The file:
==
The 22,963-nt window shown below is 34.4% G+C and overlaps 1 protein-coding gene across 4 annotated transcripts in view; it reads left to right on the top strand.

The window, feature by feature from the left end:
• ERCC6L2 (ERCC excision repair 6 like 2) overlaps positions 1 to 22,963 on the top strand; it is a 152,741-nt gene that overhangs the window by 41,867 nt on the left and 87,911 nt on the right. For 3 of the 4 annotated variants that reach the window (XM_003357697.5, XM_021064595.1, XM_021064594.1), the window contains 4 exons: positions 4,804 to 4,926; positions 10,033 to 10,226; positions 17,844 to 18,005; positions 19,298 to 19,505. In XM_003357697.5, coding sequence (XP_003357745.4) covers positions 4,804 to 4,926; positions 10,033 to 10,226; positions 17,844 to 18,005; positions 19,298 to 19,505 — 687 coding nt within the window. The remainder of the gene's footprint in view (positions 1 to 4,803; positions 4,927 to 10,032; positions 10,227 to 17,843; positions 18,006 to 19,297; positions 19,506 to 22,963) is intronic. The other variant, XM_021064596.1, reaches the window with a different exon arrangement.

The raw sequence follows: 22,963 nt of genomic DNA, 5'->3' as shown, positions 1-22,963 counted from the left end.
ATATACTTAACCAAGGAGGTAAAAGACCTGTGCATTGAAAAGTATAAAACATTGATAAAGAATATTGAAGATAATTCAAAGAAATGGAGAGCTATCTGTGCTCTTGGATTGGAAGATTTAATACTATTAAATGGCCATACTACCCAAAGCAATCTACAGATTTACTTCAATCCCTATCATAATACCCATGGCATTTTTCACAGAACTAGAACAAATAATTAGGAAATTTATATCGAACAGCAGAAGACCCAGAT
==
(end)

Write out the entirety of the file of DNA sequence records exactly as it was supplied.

The 22,963-nt window shown below is 34.4% G+C and overlaps 1 protein-coding gene across 4 annotated transcripts in view; it reads left to right on the top strand.

The window, feature by feature from the left end:
• ERCC6L2 (ERCC excision repair 6 like 2) overlaps positions 1 to 22,963 on the top strand; it is a 152,741-nt gene that overhangs the window by 41,867 nt on the left and 87,911 nt on the right. For 3 of the 4 annotated variants that reach the window (XM_003357697.5, XM_021064595.1, XM_021064594.1), the window contains 4 exons: positions 4,804 to 4,926; positions 10,033 to 10,226; positions 17,844 to 18,005; positions 19,298 to 19,505. In XM_003357697.5, coding sequence (XP_003357745.4) covers positions 4,804 to 4,926; positions 10,033 to 10,226; positions 17,844 to 18,005; positions 19,298 to 19,505 — 687 coding nt within the window. The remainder of the gene's footprint in view (positions 1 to 4,803; positions 4,927 to 10,032; positions 10,227 to 17,843; positions 18,006 to 19,297; positions 19,506 to 22,963) is intronic. The other variant, XM_021064596.1, reaches the window with a different exon arrangement.

The raw sequence follows: 22,963 nt of genomic DNA, 5'->3' as shown, positions 1-22,963 counted from the left end.
ATATACTTAACCAAGGAGGTAAAAGACCTGTGCATTGAAAAGTATAAAACATTGATAAAGAATATTGAAGATAATTCAAAGAAATGGAGAGCTATCTGTGCTCTTGGATTGGAAGATTTAATACTATTAAATGGCCATACTACCCAAAGCAATCTACAGATTTACTTCAATCCCTATCATAATACCCATGGCATTTTTCACAGAACTAGAACAAATAATTAGGAAATTTATATCGAACAGCAGAAGACCCAGAT